Before colonization, the West Papuan in Indonesia followed a royal system that included the Majapahit kingdom, the Sriwijaya kingdom, the Mataram kingdom, and others. This period is known as the pre-colonial phase.
The term “Western New Guinea History” refers to the history of the western, or Indonesian, the portion of the island of New Guinea and other nearby, smaller islands. Irian Jaya was the old name for this area. Papua New Guinea occupies the island’s eastern half.
West Papuan Culture in the Pre-colonial Era
Bananas have grown in this region for at least 7,000 years, making the highlands an early and autonomous hub of agriculture that expanded gradually over many thousands of years.
At least 3,000 years ago, Austronesian migrants across Maritime Southeast Asia landed and colonized Cenderawasih Bay in particular. Due to its physical isolation, the island has given rise to various cultures and languages, with over 300 official languages and 200 more dialects.
Around the middle of 500 AD, the Chinese trader Ghau Yu Kuan arrived in Papua and called the region Tungki the source of their spices. The island was referred to as Janggi by the Sumatra-based Srivijaya empire (7th Century–13th Century) in 600 AD.
The empire maintained commercial ties with western New Guinea. They initially obtaining goods like birds of paradise and sandalwood to tribute to China but subsequently enslaving the inhabitants.
The first traders from Persia and Gujarat arrived in Papua at the beginning of 700 AD. They naming the region Dwi Panta or Samudrananta, which means “at the edge of the ocean.”
The empire of Srivijaya (7th Century–13th Century), began trading with western New Guinea at the beginning of the seventh Century. At first, it took birds of paradise and sandalwood as a tribute to China, but eventually, it turned the indigenous into enslaved people.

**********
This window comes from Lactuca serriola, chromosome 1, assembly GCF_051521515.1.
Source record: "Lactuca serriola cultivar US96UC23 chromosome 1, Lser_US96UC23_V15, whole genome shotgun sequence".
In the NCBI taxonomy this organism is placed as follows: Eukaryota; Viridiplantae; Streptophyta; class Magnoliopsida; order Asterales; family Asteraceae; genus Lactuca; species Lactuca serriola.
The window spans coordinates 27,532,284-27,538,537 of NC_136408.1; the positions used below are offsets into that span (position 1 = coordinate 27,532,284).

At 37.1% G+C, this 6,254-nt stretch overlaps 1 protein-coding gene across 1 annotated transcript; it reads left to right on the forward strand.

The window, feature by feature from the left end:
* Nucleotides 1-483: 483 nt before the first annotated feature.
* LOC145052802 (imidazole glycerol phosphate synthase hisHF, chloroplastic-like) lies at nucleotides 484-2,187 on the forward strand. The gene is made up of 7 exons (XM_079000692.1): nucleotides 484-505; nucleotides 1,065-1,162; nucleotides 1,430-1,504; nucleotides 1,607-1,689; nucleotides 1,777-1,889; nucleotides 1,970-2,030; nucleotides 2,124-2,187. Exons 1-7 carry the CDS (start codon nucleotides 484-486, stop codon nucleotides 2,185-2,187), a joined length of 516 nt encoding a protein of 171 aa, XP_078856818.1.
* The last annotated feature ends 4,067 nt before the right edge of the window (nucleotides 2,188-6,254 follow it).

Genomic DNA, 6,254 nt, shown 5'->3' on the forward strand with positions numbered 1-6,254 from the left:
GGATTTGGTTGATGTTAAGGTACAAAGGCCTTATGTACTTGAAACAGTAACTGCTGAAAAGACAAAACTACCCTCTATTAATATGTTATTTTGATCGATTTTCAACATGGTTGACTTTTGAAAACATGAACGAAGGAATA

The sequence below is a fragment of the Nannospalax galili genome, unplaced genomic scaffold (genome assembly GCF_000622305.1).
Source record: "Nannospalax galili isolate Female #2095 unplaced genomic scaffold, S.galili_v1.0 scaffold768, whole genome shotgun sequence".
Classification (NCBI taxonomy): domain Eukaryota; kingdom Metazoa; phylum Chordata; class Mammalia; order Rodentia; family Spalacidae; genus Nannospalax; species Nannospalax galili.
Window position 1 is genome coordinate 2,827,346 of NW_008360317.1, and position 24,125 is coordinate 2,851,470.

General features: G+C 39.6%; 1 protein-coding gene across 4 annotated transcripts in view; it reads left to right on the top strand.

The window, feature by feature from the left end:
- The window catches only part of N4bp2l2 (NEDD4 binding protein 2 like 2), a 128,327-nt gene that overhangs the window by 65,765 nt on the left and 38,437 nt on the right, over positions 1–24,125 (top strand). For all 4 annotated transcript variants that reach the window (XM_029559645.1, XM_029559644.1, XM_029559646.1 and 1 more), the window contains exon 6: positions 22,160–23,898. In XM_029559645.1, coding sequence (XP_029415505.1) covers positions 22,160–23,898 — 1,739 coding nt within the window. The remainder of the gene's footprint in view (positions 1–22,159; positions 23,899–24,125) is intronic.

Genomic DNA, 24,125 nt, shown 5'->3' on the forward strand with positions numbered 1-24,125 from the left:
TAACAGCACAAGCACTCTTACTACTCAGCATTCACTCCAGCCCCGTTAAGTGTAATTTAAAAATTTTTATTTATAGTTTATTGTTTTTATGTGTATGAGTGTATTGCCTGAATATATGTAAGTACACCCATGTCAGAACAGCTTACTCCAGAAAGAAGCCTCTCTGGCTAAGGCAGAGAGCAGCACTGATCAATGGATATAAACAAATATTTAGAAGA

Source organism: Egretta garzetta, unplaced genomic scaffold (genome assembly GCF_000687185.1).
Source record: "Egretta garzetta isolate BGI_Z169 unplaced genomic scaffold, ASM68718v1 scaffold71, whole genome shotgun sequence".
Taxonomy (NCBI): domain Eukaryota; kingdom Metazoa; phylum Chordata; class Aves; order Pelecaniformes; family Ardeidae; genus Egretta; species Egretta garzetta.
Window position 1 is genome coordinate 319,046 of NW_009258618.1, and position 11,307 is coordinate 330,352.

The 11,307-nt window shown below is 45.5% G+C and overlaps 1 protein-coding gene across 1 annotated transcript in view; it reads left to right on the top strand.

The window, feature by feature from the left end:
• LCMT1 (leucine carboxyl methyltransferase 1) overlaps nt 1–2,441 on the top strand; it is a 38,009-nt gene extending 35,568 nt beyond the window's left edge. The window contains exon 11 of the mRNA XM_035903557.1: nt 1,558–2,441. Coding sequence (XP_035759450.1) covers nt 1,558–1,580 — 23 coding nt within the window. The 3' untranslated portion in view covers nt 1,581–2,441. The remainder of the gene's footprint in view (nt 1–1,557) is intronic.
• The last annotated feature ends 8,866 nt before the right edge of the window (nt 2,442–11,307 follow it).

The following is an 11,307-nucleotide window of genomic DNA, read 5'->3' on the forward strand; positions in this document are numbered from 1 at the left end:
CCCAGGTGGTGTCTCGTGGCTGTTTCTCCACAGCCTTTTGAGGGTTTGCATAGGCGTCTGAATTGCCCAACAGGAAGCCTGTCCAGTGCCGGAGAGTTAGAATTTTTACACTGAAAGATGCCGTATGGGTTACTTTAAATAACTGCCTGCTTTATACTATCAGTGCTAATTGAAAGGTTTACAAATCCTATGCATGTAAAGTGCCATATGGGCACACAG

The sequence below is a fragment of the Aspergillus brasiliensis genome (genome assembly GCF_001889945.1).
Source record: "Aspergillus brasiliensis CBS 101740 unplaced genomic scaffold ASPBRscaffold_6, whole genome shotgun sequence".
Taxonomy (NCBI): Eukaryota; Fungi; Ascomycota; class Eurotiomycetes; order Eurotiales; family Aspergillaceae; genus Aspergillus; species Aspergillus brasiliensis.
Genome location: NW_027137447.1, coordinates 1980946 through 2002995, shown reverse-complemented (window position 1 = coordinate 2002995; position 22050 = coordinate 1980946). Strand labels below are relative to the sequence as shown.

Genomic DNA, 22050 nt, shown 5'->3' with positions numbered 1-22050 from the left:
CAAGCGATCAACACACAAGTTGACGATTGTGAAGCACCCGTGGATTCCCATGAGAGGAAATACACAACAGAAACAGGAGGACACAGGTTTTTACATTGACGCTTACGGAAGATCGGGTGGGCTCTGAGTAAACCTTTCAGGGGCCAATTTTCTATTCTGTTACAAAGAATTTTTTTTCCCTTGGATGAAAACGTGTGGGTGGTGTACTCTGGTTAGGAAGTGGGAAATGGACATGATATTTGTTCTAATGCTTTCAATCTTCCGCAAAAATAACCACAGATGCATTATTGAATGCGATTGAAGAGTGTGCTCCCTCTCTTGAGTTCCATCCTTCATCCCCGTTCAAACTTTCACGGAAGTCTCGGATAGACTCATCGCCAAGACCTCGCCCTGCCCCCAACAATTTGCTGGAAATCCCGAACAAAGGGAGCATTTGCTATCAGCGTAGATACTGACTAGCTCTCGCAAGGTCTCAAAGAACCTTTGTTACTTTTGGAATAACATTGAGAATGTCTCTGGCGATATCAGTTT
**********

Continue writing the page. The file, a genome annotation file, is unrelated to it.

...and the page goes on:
Majapahit’s (1293–1527) empire ruled in western New Guinea. As one of the recognized territories in the east, Wwanin or Onin appeared in the 14th-century Majapahit poem Nagarakretagama.
Today, Onin Peninsula is located in Fakfak Regency, in the western portion of the wider Bomberai Peninsula, West Papuan, south of the Bird’s Head area. The western region of the island of New Guinea was probably first referred to as Wanin or Onin in written records.
Early 15th Century
Papuans and Muslim traders from Southeast Asia first engaged in commerce in the 15th Century, if not earlier. By the 17th Century, Muslim traders from the Sultanates of the Moluccas had established close business relations with West Papuan. Muslims from Maluku brought ironworking skills to the area in the 16th Century.
Other coastal regions of Papua, from the island of Biak to Mimika, have become vassals of the Tidore Sultanate since the 16th Century. The Raja Ampat Islands were not included, which were claimed by the Bacan Sultanate, Tidore Sultanate, and Ternate Sultanate.
The Tidore Sultanate adheres to the trade pact and custom of Uli-Siwa ( federation of nine). Therefore, Tidore led nine trade partners in opposition to the Ternate-led Uli Lima (federation of five).
In administering its regions in Papua, Tidore divide them into three areas, Korano Ngaruha (lit. ‘Four Kings’) or Raja Ampat Islands, Papo Ua Gamsio (lit. ‘Papua the Nine Negeri’), and Mafor Soa Raha (lit. ‘Mafor the Four Soa’).
An almost 30-year-old public discussion over West Papua’s future turned on its natural riches. If the colonialists had acknowledged West Papuans’ desires for self-determination at the time, they would today have the last say in exploiting West Papua’s gold, silver, oil, timber, copper, nickel, and land development. Ultimately, the US administration coerced the Dutch into giving West Papua to Indonesia in 1962.